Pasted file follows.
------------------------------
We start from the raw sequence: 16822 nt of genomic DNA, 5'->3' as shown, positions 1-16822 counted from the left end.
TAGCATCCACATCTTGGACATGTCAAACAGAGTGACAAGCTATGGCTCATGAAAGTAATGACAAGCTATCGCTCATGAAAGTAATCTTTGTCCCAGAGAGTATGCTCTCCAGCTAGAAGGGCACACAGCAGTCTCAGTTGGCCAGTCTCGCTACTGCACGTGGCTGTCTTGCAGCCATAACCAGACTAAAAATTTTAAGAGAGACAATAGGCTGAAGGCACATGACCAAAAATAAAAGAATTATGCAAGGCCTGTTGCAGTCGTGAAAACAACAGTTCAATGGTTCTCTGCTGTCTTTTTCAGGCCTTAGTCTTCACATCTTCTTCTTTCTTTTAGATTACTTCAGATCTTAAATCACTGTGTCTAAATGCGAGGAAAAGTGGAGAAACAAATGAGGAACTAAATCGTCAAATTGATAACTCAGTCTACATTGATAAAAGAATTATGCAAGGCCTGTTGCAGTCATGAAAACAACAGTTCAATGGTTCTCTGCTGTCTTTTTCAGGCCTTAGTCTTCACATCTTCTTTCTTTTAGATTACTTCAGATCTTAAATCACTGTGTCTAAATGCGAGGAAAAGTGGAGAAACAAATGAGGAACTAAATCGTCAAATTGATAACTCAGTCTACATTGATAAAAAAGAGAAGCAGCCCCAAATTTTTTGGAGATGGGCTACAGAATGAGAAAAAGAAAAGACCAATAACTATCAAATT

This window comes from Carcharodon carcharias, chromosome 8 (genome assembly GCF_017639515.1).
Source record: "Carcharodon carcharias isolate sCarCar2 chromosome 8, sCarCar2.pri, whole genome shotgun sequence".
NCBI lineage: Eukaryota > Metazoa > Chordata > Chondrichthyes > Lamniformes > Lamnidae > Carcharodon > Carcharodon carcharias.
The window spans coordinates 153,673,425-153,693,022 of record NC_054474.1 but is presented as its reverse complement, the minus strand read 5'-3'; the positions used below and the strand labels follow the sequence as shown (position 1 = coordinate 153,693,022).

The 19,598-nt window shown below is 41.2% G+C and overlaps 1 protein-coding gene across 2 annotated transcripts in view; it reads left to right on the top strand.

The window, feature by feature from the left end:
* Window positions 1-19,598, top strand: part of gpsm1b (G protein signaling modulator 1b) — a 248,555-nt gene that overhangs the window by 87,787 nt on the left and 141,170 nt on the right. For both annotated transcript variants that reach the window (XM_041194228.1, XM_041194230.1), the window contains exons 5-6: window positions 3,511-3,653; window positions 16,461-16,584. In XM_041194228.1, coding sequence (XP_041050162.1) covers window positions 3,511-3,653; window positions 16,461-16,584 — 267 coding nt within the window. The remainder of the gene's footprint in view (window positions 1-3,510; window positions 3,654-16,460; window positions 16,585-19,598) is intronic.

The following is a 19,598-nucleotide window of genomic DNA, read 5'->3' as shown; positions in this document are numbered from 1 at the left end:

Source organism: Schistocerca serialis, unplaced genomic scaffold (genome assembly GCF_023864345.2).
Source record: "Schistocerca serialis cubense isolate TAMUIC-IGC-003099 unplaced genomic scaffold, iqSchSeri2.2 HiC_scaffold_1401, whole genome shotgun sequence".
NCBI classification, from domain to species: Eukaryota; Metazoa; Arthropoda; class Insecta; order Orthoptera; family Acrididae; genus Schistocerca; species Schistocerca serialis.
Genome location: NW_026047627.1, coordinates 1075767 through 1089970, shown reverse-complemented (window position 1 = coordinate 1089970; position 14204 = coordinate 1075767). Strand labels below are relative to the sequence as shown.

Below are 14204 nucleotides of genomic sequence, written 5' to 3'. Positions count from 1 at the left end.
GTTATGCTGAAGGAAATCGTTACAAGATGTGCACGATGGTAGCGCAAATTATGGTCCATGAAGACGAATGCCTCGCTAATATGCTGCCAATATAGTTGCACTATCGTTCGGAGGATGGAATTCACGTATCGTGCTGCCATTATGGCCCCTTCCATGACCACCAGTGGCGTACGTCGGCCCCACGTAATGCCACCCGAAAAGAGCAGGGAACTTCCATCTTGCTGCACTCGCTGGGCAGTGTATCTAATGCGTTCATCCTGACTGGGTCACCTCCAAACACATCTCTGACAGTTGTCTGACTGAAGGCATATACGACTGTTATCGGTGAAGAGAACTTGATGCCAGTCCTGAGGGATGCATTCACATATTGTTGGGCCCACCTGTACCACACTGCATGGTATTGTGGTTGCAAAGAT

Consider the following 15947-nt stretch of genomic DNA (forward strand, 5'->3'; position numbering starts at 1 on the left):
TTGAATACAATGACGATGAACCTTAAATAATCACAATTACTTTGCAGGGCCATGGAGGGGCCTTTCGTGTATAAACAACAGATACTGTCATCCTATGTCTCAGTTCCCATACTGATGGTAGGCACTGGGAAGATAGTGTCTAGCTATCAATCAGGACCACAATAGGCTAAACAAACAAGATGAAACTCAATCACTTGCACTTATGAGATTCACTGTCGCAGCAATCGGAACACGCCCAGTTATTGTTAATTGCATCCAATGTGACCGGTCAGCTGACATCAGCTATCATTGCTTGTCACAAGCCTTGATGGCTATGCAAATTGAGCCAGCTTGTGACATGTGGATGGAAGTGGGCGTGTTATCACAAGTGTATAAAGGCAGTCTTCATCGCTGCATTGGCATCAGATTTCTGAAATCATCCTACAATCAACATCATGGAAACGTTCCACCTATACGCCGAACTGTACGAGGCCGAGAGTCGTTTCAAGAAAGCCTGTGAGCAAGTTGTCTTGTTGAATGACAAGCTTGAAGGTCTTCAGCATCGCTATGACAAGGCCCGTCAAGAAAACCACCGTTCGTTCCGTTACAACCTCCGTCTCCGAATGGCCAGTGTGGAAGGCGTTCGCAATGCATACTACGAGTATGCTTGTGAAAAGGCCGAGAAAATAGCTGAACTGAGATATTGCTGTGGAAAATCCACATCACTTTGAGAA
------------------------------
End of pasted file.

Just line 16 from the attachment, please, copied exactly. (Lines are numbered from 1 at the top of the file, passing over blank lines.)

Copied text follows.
GTTATGCTGAAGGAAATCGTTACAAGATGTGCACGATGGTAGCGCAAATTATGGTCCATGAAGACGAATGCCTCGCTAATATGCTGCCAATATAGTTGCACTATCGTTCGGAGGATGGAATTCACGTATCGTGCTGCCATTATGGCCCCTTCCATGACCACCAGTGGCGTACGTCGGCCCCACGTAATGCCACCCGAAAAGAGCAGGGAACTTCCATCTTGCTGCACTCGCTGGGCAGTGTATCTAATGCGTTCATCCTGACTGGGTCACCTCCAAACACATCTCTGACAGTTGTCTGACTGAAGGCATATACGACTGTTATCGGTGAAGAGAACTTGATGCCAGTCCTGAGGGATGCATTCACATATTGTTGGGCCCACCTGTACCACACTGCATGGTATTGTGGTTGCAAAGAT